There are a couple of ways to get your pasta from the pan to the sauce. The easiest is to grab a set of tongs for long, skinny pasta, or a metal spider to fish out short pasta shapes, and transfer them directly to the pan with the warm sauce. Alternatively, you can drain your pasta through a colander or fine-mesh strainer, making sure to save some of the pasta water.
Step 4: Add Pasta Water
Once the pasta is in the sauce, add pasta water. This is the most vital step in the process. Starchy pasta water doesn't just help thin the sauce to the right consistency; it also helps it cling to the pasta better and emulsify with the fat and cheese you're going to be adding. No matter what sauce you're making—whether it's a chunky marinara, a rich and hearty ragù Bolognese, or a simple carbonara—it should acquire a creamy texture that clings to the noodles.
I start by stirring in a couple of tablespoons of pasta water per serving of pasta and sauce. We'll add more down the road to adjust consistency.
Step 5: Add Fat
If you have a very low-fat sauce (like a tomato sauce, for instance), now is the time to add extra fat. A small amount of fat—extra-virgin olive oil or butter—is essential to good pasta sauce texture. Without fat, you have at best watery sauce (nobody has ever said, "Waiter, my pasta is not quite wet enough"), and at worst sauce that over-thickens with starch alone and takes on a pasty texture.
With extra fat, you can get an emulsion that leaves the sauce creamy, but still loose. Fat also brings flavor of its own, as well as helping fat-soluble flavor compounds in the sauce reach your tongue. I add a little glug of really good extra-virgin olive oil or a pat of butter (depending on my mood and the specific sauce).
Step 6: Cook Hard and Fast
Once everything is in the pan together—cooked pasta, hot sauce, pasta water, and extra fat—it's time to simmer it. Simmering not only reduces liquid (and thereby thickens the sauce), but also contributes to mechanical stirring, helping that starchy pasta water do its job of emulsifying the sauce with the fat and getting it to coat the pasta. The hotter your pan, the more vigorously the sauce will bubble, and the better the emulsion you'll form. I crank my burner up to maximum heat and cook, stirring and tossing the pasta constantly (to ensure that it doesn't stick to the bottom), adding more pasta water as necessary until it gets that perfectly saucy texture.
Finishing pasta, you'll notice, is a game of constant adjustments. Pasta water gets added throughout the process in order to adjust consistency. Don't be afraid of it!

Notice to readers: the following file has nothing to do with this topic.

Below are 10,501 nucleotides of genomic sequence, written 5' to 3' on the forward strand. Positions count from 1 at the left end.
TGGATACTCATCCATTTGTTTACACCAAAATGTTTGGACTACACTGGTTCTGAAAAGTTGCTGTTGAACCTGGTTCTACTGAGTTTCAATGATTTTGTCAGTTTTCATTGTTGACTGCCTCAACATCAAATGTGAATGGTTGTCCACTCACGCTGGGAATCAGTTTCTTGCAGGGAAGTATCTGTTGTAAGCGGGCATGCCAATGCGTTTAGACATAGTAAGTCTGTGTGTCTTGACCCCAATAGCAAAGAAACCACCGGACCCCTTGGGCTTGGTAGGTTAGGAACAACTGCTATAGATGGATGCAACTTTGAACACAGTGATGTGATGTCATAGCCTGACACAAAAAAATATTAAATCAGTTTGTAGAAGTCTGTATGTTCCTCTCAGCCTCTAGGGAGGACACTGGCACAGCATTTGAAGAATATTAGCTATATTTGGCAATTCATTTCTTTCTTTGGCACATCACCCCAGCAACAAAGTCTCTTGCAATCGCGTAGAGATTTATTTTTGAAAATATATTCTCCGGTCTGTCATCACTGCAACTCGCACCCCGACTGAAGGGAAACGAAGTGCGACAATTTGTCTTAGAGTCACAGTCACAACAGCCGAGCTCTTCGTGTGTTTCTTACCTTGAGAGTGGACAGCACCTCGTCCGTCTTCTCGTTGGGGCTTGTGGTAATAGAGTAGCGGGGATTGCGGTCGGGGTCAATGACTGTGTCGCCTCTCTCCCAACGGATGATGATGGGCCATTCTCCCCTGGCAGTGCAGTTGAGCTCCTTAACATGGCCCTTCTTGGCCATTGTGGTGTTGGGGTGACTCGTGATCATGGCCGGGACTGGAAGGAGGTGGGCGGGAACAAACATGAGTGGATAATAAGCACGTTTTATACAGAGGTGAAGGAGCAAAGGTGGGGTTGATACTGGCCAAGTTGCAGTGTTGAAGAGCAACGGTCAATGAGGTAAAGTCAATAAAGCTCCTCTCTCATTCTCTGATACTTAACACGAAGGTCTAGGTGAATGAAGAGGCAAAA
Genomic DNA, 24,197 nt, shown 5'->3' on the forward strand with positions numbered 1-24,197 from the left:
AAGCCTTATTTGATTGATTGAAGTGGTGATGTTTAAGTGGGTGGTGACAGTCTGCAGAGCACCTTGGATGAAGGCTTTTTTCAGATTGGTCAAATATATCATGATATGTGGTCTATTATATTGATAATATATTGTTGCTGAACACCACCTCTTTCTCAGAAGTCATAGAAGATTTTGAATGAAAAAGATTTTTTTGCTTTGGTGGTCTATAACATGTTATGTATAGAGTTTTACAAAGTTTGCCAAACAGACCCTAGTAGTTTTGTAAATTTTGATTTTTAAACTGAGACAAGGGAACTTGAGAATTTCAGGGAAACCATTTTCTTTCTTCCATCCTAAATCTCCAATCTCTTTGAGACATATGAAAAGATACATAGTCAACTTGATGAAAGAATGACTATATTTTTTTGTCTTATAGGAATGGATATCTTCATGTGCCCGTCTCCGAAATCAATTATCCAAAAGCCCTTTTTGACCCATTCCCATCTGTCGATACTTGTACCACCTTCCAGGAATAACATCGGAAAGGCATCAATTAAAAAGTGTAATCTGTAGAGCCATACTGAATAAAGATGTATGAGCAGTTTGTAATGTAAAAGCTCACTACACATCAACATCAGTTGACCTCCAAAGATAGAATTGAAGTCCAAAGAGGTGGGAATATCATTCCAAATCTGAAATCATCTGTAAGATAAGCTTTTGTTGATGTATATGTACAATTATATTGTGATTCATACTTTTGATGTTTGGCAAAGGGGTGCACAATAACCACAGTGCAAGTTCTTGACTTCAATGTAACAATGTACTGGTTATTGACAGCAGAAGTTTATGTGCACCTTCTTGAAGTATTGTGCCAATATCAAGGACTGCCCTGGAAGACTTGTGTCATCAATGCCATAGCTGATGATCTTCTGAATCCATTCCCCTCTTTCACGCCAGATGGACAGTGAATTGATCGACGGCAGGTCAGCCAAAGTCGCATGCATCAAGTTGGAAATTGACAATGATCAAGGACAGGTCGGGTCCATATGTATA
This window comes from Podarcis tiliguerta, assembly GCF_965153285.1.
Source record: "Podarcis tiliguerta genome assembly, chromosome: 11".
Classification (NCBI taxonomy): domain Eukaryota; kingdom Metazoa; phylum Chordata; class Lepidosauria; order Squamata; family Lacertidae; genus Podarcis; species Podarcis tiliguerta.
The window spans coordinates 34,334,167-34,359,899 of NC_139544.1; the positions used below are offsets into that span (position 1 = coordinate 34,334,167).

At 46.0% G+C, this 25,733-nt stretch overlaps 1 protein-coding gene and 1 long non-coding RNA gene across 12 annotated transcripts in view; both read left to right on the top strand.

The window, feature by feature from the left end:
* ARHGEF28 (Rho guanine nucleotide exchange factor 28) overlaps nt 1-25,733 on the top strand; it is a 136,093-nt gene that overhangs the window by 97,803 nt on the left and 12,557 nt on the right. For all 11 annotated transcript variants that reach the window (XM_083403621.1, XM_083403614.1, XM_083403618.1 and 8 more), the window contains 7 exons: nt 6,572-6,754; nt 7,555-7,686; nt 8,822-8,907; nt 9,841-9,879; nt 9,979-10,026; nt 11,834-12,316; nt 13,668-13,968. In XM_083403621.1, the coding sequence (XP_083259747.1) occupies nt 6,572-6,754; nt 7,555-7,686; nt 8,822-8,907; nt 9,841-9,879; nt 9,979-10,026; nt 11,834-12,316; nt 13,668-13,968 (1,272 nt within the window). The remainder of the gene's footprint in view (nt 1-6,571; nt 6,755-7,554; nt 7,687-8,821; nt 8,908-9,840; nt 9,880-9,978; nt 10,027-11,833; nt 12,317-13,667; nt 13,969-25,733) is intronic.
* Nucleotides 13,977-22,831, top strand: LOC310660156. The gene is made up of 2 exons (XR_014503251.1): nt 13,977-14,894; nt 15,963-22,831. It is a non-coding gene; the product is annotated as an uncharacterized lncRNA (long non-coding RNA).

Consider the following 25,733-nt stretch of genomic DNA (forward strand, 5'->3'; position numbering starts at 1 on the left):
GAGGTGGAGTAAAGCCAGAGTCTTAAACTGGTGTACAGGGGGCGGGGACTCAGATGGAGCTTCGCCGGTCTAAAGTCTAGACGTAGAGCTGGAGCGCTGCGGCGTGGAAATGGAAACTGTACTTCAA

Step 7: Stir in Cheese and Herbs off Heat
Once the pasta and sauce are where you want them, remove the pan from the heat and stir in any cheese or chopped herbs you may be using. With thicker, well-emulsified sauces, it's generally safe to add the cheese directly over the heat, but with a thinner sauce or one that doesn't have much besides the cheese, adding cheese while it's still on the burner can cause it to clump.
Step 8: Adjust Consistency
You thought you were done with that pasta water? Not quite yet! You're just about to serve the pasta, which means that now is your last chance to adjust texture. (And you'll probably need to: The cheese has thickened up the sauce a bit, the pasta has continued to absorb water from the sauce, and some of that water will have evaporated.) Once the cheese has been emulsified into the pan, it's safe to add more pasta water and reheat the sauce over a burner until everything is exactly as you want it.
Step 9: Garnish As Necessary
Transfer the cooked, sauced pasta to a warmed serving bowl or individual plates, then add the final garnishes, if you're using any. These can be anything from chopped fresh herbs to grated cheese to a big grind of black pepper. I like to drizzle on some fresh extra-virgin olive oil at this stage as well. Making sure that all of your serving plates are hot is key to great pasta texture: What looked perfect in the pan will seize up and turn overly thick if you dump it into a cold bowl.
Step 10: Serve Immediately
Pasta don't wait around for nobody. Once the pasta is in the sauce, there's a countdown timer that's automatically started and cannot be paused. Pasta will continue to cook and soften as it sits. The sauce will start to cool down and thicken.
The only solution is to serve it immediately and to eat it with gusto.** If you've done everything right, that shouldn't be a problem.
**That's Italian for "with enough speed to speckle one's tunic with splatters of sauce."